Pinterest Board for Learning and Development

A few weeks ago, we looked at Pinterest boards that are worth following for learning and development. After that post, we received several requests for a curated board by our team. Since that post, we have been collecting some of our favorite pins and curating a board we think is helpful for people in the L&D world. Continue reading

eLearning Interactions: Exploring Content

Throughout high school and college, I was a DJ at the college radio station. As technology improved around the turn of this century, our little radio station became much more automated, and the massive compact disk library moved to digital files. One thing that didn’t change before I left college was the soundboard that we used to fade music and microphones and do some light mixing. Continue reading

eLearning Interactions: Comic Strip Panels

Comic strips tell a story in a linear timeline that read from left to right. Anyone who opened a newspaper as a kid, read comic books or graphic novels, or has ever seen a panel meme is familiar with the style of storytelling.

One obstacle in eLearning is that our participants cannot tell us a story. Continue reading

A more effective role play

I was sitting with a client last week, trying to finalize a training program, and the client said: “With all of these case studies and vignettes already in here, it seems like having people do role plays would be redundant.”

I explained that while it was true that we had a lot of case studies and shorter vignettes in the curriculum as discussion tools, but adding role plays was not redundant at all. You can talk about case studies with others. You can point out how things should be. Role plays, on the other hand, challenge participants to show they know how things should be, and challenge them to actually demonstrate how things should be.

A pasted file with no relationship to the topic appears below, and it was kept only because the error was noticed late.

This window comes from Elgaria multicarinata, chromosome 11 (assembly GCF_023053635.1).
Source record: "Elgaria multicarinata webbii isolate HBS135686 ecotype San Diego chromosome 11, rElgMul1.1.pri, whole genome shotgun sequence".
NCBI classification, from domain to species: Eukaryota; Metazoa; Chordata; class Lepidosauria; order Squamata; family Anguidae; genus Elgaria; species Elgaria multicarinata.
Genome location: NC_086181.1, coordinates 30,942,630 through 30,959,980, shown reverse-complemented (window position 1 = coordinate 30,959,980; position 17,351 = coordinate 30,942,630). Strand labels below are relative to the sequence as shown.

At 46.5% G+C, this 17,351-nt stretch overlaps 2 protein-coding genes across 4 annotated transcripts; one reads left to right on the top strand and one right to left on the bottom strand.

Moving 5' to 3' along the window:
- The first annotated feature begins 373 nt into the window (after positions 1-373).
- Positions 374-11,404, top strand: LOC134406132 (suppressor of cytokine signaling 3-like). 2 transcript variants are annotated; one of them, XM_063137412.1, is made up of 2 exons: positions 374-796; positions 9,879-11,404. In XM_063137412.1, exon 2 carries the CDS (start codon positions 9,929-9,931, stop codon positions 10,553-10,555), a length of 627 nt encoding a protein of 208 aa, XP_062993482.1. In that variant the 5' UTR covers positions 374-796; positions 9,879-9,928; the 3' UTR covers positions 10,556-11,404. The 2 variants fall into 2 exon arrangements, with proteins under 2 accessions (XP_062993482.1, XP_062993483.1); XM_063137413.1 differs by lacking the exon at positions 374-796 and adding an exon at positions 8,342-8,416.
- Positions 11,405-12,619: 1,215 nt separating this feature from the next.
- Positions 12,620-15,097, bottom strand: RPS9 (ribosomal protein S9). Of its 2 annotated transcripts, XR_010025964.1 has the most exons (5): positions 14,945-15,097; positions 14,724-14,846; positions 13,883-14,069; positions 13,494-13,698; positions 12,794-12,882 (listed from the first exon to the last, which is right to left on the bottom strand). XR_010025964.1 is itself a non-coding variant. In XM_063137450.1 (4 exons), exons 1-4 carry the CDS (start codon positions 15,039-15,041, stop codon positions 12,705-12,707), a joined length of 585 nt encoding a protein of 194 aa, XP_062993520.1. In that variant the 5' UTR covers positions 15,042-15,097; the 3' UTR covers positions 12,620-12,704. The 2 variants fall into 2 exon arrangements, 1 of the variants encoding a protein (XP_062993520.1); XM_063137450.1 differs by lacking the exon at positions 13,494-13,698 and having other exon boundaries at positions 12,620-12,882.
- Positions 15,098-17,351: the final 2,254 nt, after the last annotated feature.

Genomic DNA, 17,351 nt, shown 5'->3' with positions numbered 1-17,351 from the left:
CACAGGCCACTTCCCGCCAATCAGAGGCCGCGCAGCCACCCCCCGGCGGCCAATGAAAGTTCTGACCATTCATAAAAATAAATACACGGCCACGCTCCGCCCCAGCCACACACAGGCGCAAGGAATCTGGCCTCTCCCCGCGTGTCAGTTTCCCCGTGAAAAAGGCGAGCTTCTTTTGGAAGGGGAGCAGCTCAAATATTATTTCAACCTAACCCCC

With that, the client seemed satisfied and was ready to proceed. Putting together an effective role play, however, can be complicated. I believe there are four parts to an effective role play. Continue reading

Quiz Style eLearning Interactions

eLearning instructional design has different challenges and advantages than instructor-led training. Interactions are limited to the learner interacting with keyboard and mouse functions, and you have to shift your thinking of how an interaction is executed. eLearning design can be a challenge for those of us who spend most of our time designing instructor-led training. Over the next few weeks, I’ll be covering various eLearning interactions and how to incorporate them into your eLearning courses. Continue reading

Asked to speak about a topic? You may actually be an imposter… just not for the reason(s) you think.

I’ve seen a lot written about “imposter syndrome” on LinkedIn recently.  In short, imposter syndrome is when you doubt your own abilities, especially when you’re asked to publicly show them off.

My colleague, Heather, wrote about this phenomenon among L&D professionals last year in this blog post.

I’ve worked with a number of people – from early career professionals to senior staff – who express doubts about what kind of wisdom they could possibly have to offer others. It’s quite a natural sentiment.

The truth is, however, that I’ve seen more actual imposters among those who have been asked to share their expertise with an audience and who feel confident in their wisdom and their experience. I’ve seen imposters among doctors, lawyers, tech executives and learned academics (among others). They’re smart people, to be sure, but where they come across as true fakes is Continue reading